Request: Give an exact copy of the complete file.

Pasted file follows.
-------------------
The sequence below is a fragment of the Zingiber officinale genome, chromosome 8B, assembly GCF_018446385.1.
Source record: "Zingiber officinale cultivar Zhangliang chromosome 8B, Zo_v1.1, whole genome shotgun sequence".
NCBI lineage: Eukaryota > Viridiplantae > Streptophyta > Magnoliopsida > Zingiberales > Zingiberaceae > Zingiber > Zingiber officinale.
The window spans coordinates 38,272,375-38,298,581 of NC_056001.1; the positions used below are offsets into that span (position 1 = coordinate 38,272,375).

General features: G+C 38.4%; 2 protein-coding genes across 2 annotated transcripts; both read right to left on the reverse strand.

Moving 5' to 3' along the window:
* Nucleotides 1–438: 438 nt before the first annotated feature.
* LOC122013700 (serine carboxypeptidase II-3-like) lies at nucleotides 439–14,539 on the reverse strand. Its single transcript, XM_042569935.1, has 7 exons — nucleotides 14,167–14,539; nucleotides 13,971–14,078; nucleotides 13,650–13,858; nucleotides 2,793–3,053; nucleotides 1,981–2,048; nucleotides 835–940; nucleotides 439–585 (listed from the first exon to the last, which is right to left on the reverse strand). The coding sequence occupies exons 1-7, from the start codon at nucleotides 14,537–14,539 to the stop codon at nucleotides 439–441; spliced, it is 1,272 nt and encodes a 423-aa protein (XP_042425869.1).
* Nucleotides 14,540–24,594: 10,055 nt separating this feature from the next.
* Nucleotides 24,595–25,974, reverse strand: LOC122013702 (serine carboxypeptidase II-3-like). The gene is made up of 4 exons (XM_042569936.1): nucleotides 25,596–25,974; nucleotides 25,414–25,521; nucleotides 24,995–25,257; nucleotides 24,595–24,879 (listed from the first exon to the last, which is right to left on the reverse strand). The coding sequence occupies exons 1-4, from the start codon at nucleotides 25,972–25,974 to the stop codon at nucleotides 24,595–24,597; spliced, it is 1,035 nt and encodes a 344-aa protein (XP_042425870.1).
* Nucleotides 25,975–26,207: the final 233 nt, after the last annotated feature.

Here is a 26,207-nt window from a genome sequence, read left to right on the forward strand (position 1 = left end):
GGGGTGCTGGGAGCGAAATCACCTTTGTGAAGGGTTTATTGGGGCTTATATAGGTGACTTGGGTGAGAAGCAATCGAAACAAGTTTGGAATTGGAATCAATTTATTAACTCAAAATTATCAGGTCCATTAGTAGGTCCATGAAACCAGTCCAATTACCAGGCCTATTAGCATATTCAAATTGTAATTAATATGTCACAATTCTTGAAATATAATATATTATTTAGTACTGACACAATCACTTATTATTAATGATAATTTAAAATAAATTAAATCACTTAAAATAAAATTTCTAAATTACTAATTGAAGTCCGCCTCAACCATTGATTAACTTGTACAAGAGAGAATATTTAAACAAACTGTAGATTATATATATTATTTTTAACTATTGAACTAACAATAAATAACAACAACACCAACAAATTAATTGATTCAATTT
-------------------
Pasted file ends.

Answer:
The sequence below is a fragment of the Zingiber officinale genome, chromosome 8B, assembly GCF_018446385.1.
Source record: "Zingiber officinale cultivar Zhangliang chromosome 8B, Zo_v1.1, whole genome shotgun sequence".
NCBI lineage: Eukaryota > Viridiplantae > Streptophyta > Magnoliopsida > Zingiberales > Zingiberaceae > Zingiber > Zingiber officinale.
The window spans coordinates 38,272,375-38,298,581 of NC_056001.1; the positions used below are offsets into that span (position 1 = coordinate 38,272,375).

General features: G+C 38.4%; 2 protein-coding genes across 2 annotated transcripts; both read right to left on the reverse strand.

Moving 5' to 3' along the window:
* Nucleotides 1–438: 438 nt before the first annotated feature.
* LOC122013700 (serine carboxypeptidase II-3-like) lies at nucleotides 439–14,539 on the reverse strand. Its single transcript, XM_042569935.1, has 7 exons — nucleotides 14,167–14,539; nucleotides 13,971–14,078; nucleotides 13,650–13,858; nucleotides 2,793–3,053; nucleotides 1,981–2,048; nucleotides 835–940; nucleotides 439–585 (listed from the first exon to the last, which is right to left on the reverse strand). The coding sequence occupies exons 1-7, from the start codon at nucleotides 14,537–14,539 to the stop codon at nucleotides 439–441; spliced, it is 1,272 nt and encodes a 423-aa protein (XP_042425869.1).
* Nucleotides 14,540–24,594: 10,055 nt separating this feature from the next.
* Nucleotides 24,595–25,974, reverse strand: LOC122013702 (serine carboxypeptidase II-3-like). The gene is made up of 4 exons (XM_042569936.1): nucleotides 25,596–25,974; nucleotides 25,414–25,521; nucleotides 24,995–25,257; nucleotides 24,595–24,879 (listed from the first exon to the last, which is right to left on the reverse strand). The coding sequence occupies exons 1-4, from the start codon at nucleotides 25,972–25,974 to the stop codon at nucleotides 24,595–24,597; spliced, it is 1,035 nt and encodes a 344-aa protein (XP_042425870.1).
* Nucleotides 25,975–26,207: the final 233 nt, after the last annotated feature.

Here is a 26,207-nt window from a genome sequence, read left to right on the forward strand (position 1 = left end):
GGGGTGCTGGGAGCGAAATCACCTTTGTGAAGGGTTTATTGGGGCTTATATAGGTGACTTGGGTGAGAAGCAATCGAAACAAGTTTGGAATTGGAATCAATTTATTAACTCAAAATTATCAGGTCCATTAGTAGGTCCATGAAACCAGTCCAATTACCAGGCCTATTAGCATATTCAAATTGTAATTAATATGTCACAATTCTTGAAATATAATATATTATTTAGTACTGACACAATCACTTATTATTAATGATAATTTAAAATAAATTAAATCACTTAAAATAAAATTTCTAAATTACTAATTGAAGTCCGCCTCAACCATTGATTAACTTGTACAAGAGAGAATATTTAAACAAACTGTAGATTATATATATTATTTTTAACTATTGAACTAACAATAAATAACAACAACACCAACAAATTAATTGATTCAATTT